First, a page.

N. Lasry, J. Watkins, E. Mazur, and A. Ibrahim. 2013. “Response Times to Conceptual Questions.” Am. J. Phys., 81, Pp. 703–706. Publisher's VersionAbstract
We measured the time taken by students to respond to individual Force Concept Inventory (FCI) questions. We examine response time differences between correct and incorrect answers, both before and after instruction. We also determine the relation between response time and expressed confidence. Our data reveal three results of interest. First, response times are longer for incorrect answers than for correct ones, indicating that distractors are not automatic choices. Second, response times increase after instruction for both correct and incorrect answers, supporting the notion that instruction changes students' approach to conceptual questions. Third, response times are inversely related to students' expressed confidence; the lower their confidence, the longer it takes to respond.
J. Watkins and E. Mazur. 2013. “Retaining students in science, technology, engineering, and mathematics (STEM) majors.” J. Coll. Sci. Teach., 42, Pp. 36–41. Publisher's VersionAbstract
In this paper we present results relating undergraduate student retention in STEM majors to the use of Peer Instruction in an introductory physics course at a highly- selective research institution. We compare the percentages of students who switch out of a STEM major after taking a physics course taught using traditional lectures only or one using Peer Instruction, finding that nearly twice the percentage of students switch after the lecture-based course. By examining these results in light of the literature on STEM retention, we propose that providing opportunities for students to think, respond, and interact in class may have a substantial impact on the retention of students in STEM disciplines.
K. Anne Miller, N. Lasry, K. Chu, and E. Mazur. 2013. “Role of physics lecture demonstrations in conceptual learning.” PRST, 9(2), Pp. –. Publisher's VersionAbstract
Previous research suggests that students’ prior knowledge can interfere with how they observe and remember lecture demonstrations. We measured students’ prior knowledge in introductory mechanics and electricity and magnetism at two large universities. Students were then asked to predict the outcome of lecture demonstrations. We compare students’ predictions before having seen the demonstration to what they report having seen both right after the demonstration and several weeks later. We report four main findings. First, roughly one out of every five observations of a demonstration is inconsistent with the actual outcome. Second, students who understand the underlying concepts before observing the demonstration are more likely to observe it and remember it correctly. Third, students are roughly 20% (23%) more likely to observe a demonstration correctly if they predict the outcome first, regardless of whether the prediction is correct or not. Last, conceptual learning is contingent on the student making a correct observation. This study represents an initial step towards understanding the disconnect reported between demonstrations and student learning.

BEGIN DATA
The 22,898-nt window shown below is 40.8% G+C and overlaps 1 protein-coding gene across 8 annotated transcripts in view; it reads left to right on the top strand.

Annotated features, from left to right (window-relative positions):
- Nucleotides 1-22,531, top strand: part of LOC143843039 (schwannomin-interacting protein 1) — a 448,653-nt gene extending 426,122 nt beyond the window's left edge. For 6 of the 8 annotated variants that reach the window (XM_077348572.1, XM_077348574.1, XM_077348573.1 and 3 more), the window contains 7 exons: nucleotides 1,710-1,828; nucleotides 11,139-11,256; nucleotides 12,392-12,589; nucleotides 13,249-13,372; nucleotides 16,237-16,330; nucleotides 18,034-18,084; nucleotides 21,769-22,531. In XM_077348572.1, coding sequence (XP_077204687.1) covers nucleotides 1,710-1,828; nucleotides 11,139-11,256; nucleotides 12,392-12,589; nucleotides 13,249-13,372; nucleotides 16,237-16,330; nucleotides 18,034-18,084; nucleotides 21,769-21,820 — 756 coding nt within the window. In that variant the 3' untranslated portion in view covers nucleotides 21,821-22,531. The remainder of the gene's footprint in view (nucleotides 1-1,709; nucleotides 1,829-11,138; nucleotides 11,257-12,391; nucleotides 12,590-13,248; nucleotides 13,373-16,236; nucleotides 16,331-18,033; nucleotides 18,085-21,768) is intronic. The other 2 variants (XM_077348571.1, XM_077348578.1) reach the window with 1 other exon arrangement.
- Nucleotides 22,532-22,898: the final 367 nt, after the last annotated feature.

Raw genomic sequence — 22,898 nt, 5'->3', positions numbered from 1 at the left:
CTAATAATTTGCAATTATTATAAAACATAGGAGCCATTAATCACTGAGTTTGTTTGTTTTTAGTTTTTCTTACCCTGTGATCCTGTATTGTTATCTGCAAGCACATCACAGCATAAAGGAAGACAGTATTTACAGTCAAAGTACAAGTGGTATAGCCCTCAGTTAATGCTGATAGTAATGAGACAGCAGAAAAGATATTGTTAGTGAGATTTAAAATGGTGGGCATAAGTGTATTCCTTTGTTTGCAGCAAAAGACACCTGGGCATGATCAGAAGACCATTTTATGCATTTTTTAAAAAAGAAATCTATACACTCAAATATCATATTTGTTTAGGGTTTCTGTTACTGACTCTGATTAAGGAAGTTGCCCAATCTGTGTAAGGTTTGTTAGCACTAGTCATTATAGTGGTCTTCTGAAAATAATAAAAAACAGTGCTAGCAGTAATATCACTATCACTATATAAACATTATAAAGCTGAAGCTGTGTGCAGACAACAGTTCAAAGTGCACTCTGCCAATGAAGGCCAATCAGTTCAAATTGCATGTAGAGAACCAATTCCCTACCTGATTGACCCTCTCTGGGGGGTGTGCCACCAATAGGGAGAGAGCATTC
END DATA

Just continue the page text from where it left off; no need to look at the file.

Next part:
G. Haberfehlner, M. J. Smith, J. Idrobo, G. Auvert, M. Sher, M. T. Winkler, E. Mazur, N. Gambacorti, S. Gradečak, and P. Bleuet. 2013. “Selenium segregation in femtosecond-laser hyperdoped silicon revealed by electron tomography.” Microscopy and Microanalysis, 19, Pp. 716–725. Publisher's VersionAbstract
Doping of silicon with chalcogens (S, Se, Te) by femtosecond laser irradiation leads to nearunity optical absorptance in the visible and infrared range and is a promising route towards siliconbased infrared optoelectronics. However, open questions remain about the nature of the infrared absorptance and in particular about the impact of the dopant distribution and possible role of dopant diffusion. Here we use electron tomography using a high-angle annular dark field (HAADF) detector in a scanning transmission electron microscope (STEM) to extract information about the threedimensional distribution of selenium dopants in silicon and correlate these findings with the optical properties of selenium- doped silicon. We quantify the tomography results to extract information about the size distribution and density of selenium precipitates. Our results show correlation between nanoscale distribution of dopants and the observed sub- band gap optical absorptance, and demonstrate the feasibility of HAADF-STEM tomography for the investigation of dopant distribution in highly-doped semiconductors.
C. C. Evans, K. Shtyrkova, J. D.B. Bradley, O. Reshef, E. Ippen, and E. Mazur. 2013. “Spectral broadening in anatase titanium dioxide waveguides at telecommunication and near-visible wavelengths.” Optics Express, 21, Pp. 18582–18591. Publisher's VersionAbstract
We observe spectral broadening of femtosecond pulses in single-mode anatase- titanium dioxide (TiO2) waveguides at telecommunication and near-visible wavelengths (1565 and 794 nm). By fitting our data to nonlinear pulse propagation simulations, we quantify nonlinear optical parameters around 1565 nm. Our fitting yields a nonlinear refractive index of 0.16 × 10−18 m2/W, no two-photon absorption, and stimulated Raman scattering from the 144 cm−1 Raman line of anatase with a gain coefficient of 6.6 × 10−12 m/W. Additionally, we report on asymmetric spectral broadening around 794 nm. The wide wavelength applicability and negligible two-photon absorption of TiO2 make it a promising material for integrated photonics.